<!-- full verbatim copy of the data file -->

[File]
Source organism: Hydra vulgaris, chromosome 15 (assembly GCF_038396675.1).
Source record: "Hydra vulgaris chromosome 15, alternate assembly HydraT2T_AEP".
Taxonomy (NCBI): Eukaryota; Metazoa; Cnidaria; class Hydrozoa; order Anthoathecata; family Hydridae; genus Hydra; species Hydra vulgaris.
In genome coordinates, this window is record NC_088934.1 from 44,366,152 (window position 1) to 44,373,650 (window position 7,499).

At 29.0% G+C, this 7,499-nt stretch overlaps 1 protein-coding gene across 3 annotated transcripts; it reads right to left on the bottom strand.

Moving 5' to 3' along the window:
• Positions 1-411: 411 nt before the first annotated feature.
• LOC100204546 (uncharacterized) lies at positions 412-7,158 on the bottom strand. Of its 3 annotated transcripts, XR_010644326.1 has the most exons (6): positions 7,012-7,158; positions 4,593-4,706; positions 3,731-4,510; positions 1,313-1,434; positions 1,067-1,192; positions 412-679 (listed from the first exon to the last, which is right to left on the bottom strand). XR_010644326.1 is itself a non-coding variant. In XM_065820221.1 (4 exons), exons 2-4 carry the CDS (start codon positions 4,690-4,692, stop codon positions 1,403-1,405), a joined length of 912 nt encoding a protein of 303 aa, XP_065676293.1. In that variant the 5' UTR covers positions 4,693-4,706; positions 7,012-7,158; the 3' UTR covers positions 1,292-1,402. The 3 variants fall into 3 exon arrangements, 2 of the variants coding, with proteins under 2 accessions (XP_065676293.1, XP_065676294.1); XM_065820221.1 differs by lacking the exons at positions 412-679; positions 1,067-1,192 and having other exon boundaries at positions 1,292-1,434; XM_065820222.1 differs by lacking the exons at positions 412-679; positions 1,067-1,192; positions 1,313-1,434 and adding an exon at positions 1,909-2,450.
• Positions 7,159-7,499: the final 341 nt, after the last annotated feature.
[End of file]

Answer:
Source organism: Hydra vulgaris, chromosome 15 (assembly GCF_038396675.1).
Source record: "Hydra vulgaris chromosome 15, alternate assembly HydraT2T_AEP".
Taxonomy (NCBI): Eukaryota; Metazoa; Cnidaria; class Hydrozoa; order Anthoathecata; family Hydridae; genus Hydra; species Hydra vulgaris.
In genome coordinates, this window is record NC_088934.1 from 44,366,152 (window position 1) to 44,373,650 (window position 7,499).

At 29.0% G+C, this 7,499-nt stretch overlaps 1 protein-coding gene across 3 annotated transcripts; it reads right to left on the bottom strand.

Moving 5' to 3' along the window:
• Positions 1-411: 411 nt before the first annotated feature.
• LOC100204546 (uncharacterized) lies at positions 412-7,158 on the bottom strand. Of its 3 annotated transcripts, XR_010644326.1 has the most exons (6): positions 7,012-7,158; positions 4,593-4,706; positions 3,731-4,510; positions 1,313-1,434; positions 1,067-1,192; positions 412-679 (listed from the first exon to the last, which is right to left on the bottom strand). XR_010644326.1 is itself a non-coding variant. In XM_065820221.1 (4 exons), exons 2-4 carry the CDS (start codon positions 4,690-4,692, stop codon positions 1,403-1,405), a joined length of 912 nt encoding a protein of 303 aa, XP_065676293.1. In that variant the 5' UTR covers positions 4,693-4,706; positions 7,012-7,158; the 3' UTR covers positions 1,292-1,402. The 3 variants fall into 3 exon arrangements, 2 of the variants coding, with proteins under 2 accessions (XP_065676293.1, XP_065676294.1); XM_065820221.1 differs by lacking the exons at positions 412-679; positions 1,067-1,192 and having other exon boundaries at positions 1,292-1,434; XM_065820222.1 differs by lacking the exons at positions 412-679; positions 1,067-1,192; positions 1,313-1,434 and adding an exon at positions 1,909-2,450.
• Positions 7,159-7,499: the final 341 nt, after the last annotated feature.